Now that a new election must be held in NC-09, when will this take place? Are there any laws regarding this? If not until next year, can the U.S. House select a representative in the interim? A.O., Pearl City, HI
When a seat comes open due to resignation or death, as is the case with NC-03 right now (due to the death of Rep. Walter Jones), then Section 163A-721 of the North Carolina statutes spells out the rules. In short, that the governor decides when to call a new election, and that he has to allow at least 30 days between the seat's becoming officially vacant and the primary election. There is also a general expectation of "timely" elections mentioned several other places in the statutes, so while a governor might be able to delay things for an extra month or two, it is unlikely that he could drag it out for an extra year.
Of course, NC-09 is not open due to resignation or death, but due to the election results' having been invalidated. In this case, it's up to the State Elections Board to call a new election. The statutes are even less specific for this scenario than in the circumstance outlined above, but again, there is an expectation of "timely" elections. So, now that they know a new election is needed, the Board can't sit on their hands too long, or they would be sued. There is some speculation that Gov. Roy Cooper (D) and the Board will coordinate, so that the NC-03 and NC-09 elections happen at the same time. That probably doesn't save that much time or money, since they are different districts that don't even border each other, but maybe it makes things a little easier, logistically.
It is not within the power of the House to appoint an interim representative. They get to decide, with some limits, whether or not an elected member's credentials are legitimate. But they cannot choose their own candidate, even as a temporary placeholder. One can only imagine what, say, Newt Gingrich might have done if that option was on the table.
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---The Votemaster and Zenger
Feb22 Stone Gets Rocked
Feb22 California and the Trump Administration Are Basically at War
Feb22 New Jersey May Not Be Far Behind
Feb22 Hillary Clinton, Kingmaker?
Feb22 New Election in NC-09
Feb22 Pompeo Won't Run for Senate
Feb22 Democratic Presidential Candidate of the Week: Steve Bullock
Feb21 Sanders Raises $6 Million in One Day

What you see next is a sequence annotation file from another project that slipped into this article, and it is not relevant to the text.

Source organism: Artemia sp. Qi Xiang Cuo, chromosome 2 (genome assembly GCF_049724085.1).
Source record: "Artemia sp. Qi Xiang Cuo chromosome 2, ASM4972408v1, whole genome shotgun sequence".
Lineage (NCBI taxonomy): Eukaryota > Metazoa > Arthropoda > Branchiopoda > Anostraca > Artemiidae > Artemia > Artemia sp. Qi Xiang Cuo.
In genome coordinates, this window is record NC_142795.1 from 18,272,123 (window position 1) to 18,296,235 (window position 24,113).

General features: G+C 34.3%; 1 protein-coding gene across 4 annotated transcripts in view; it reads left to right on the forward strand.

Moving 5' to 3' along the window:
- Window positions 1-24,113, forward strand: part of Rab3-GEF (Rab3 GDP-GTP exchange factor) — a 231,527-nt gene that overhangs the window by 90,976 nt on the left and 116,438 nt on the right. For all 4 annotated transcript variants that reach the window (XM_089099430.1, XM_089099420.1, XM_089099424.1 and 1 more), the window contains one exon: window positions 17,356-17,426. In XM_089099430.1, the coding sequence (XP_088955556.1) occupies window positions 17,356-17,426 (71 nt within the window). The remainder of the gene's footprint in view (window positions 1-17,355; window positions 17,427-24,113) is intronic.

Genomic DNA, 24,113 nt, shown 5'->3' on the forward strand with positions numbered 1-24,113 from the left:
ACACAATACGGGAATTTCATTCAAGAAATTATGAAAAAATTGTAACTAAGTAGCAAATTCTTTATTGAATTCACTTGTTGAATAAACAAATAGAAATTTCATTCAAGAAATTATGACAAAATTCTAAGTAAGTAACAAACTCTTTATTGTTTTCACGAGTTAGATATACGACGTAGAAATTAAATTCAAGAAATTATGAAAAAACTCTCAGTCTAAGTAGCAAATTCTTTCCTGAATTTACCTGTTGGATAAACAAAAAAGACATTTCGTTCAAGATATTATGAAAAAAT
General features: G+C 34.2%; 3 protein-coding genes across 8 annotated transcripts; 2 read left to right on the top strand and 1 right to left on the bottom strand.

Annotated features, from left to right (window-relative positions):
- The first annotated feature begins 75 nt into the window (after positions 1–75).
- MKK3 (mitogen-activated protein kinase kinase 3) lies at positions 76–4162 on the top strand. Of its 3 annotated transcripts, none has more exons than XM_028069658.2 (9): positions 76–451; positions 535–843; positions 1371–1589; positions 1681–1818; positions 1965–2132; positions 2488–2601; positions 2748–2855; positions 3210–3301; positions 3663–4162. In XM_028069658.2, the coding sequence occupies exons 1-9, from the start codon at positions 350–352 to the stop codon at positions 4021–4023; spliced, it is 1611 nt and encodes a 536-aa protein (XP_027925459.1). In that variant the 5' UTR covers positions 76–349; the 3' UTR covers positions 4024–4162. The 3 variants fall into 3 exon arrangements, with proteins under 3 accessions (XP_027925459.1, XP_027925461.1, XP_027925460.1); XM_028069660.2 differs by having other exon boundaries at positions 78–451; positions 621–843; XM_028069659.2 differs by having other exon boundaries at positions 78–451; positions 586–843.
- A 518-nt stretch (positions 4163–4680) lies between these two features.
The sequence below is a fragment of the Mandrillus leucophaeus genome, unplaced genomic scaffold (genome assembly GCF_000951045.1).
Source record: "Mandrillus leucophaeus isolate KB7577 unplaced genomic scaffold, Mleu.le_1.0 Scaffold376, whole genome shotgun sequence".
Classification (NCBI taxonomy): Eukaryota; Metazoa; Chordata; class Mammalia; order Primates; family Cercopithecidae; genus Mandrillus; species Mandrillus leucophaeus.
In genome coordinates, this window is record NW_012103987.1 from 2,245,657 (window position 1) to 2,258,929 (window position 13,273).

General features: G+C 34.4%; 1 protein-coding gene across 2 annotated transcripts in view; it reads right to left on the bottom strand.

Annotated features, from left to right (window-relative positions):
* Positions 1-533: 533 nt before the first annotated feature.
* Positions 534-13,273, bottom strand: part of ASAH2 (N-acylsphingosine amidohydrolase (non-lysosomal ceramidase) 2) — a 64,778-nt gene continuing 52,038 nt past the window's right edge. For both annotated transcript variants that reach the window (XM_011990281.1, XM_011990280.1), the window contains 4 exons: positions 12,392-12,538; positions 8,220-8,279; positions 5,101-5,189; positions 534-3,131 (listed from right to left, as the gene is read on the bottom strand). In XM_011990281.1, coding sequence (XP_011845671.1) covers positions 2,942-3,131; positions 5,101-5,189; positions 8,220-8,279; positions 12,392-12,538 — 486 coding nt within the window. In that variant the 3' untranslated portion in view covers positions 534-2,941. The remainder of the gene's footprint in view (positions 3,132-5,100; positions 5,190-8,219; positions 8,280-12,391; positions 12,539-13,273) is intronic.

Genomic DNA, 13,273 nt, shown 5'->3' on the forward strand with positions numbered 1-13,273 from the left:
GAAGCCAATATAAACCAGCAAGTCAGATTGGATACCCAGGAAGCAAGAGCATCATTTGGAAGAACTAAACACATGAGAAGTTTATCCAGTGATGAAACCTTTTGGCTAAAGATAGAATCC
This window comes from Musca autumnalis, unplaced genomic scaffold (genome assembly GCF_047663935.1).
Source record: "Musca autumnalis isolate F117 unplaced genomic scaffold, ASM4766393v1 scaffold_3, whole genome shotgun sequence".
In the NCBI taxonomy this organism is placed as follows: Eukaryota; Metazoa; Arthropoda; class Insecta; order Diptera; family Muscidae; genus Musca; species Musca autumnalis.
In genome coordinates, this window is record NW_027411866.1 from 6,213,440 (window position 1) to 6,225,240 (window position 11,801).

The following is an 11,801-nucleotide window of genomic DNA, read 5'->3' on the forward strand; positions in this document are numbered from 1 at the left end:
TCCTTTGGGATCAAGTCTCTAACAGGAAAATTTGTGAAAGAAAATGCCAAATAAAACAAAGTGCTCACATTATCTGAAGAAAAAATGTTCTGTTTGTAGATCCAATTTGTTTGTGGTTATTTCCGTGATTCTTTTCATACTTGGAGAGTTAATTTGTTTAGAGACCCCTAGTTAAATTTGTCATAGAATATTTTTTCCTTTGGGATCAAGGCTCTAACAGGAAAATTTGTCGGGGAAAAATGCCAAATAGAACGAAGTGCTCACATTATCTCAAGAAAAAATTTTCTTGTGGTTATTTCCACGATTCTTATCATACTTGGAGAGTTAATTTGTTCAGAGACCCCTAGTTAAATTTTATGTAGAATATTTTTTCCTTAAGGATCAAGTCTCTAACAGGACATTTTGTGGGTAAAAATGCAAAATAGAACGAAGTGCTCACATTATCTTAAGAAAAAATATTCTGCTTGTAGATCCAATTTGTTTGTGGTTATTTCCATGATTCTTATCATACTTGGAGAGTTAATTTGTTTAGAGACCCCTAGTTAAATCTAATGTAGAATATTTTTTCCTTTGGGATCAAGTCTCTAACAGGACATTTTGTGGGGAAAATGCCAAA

Feb21 CNN: Mueller May Wrap It Up Soon
Feb21 Trump Creates a Corporate-style Campaign Structure for 2020
Feb21 Will Democrats Nominate the Next Guy in Line?
Feb21 Are Coats' Days Numbered?
Feb21 Majority Opposes Emergency Declaration to Build a Wall
Feb21 Polls: Northam Should Stay on as Governor
Feb21 Are Never Trumpers Like the West African Black Rhino?
Feb21 Thursday Q&A
Feb20 Sanders Is In
Feb20 Trump Behind the Scenes, Part I: The Scales of Justice
Feb20 Trump Behind the Scenes, Part II: The Telephone
Feb20 Adventures in Corruption, Part I: Mr. and Mrs. McConnell
Feb20 Adventures in Corruption, Part II: Paul LePage
Feb20 Amy Berman Jackson Is Not Amused
Feb20 Democrats Release List of 2020 House Targets
Feb19 Well, That Didn't Take Long
Feb19 Sanders May Enter the Race Today
Feb19 Biden's "Strength" in Polls May Be an Illusion
Feb19 Elections Board Hears About Shady Behavior in NC-09
Feb19 John James Reportedly the Favorite to Replace Nauert
Feb19 Trump at Odds with SNL Again
Feb19 Stone Shoots Himself in the Foot
Feb18 Schiff: Evidence of Collusion with Russia Is in Plain Sight
Feb18 Republicans Complain about Trump's Emergency
Feb18 Two Witnesses Told Congress that Rosenstein Considered Recording Trump
Feb18 Putin Gets His Wish
Feb18 Nauert Has Been Bairded
Feb18 Wisconsin Will Get More Attention This Time
Feb18 Could a Vegan Bring Home the Bacon in Iowa?
Feb18 Election Board Will Meet Today to Decide NC-09 Race
Feb18 Monday Q&A
Feb16 Houston, We Have an Emergency
Feb16 Trouble for Two Russiagate Figures
Feb16 Weld Prepares a 2020 Run
Feb15 Trump Will Sign Bill, Then Declare National Emergency
Feb15 Barr Confirmed
Feb15 FBI Officials Discussed Removing Trump
Feb15 The Democratic Frontrunners, According to the Trump Campaign
Feb15 Democratic Candidates Work to Tame the California Tiger
Feb15 The Next Justice to Go?
Feb15 Democratic Presidential Candidate of the Week: Michael Bennet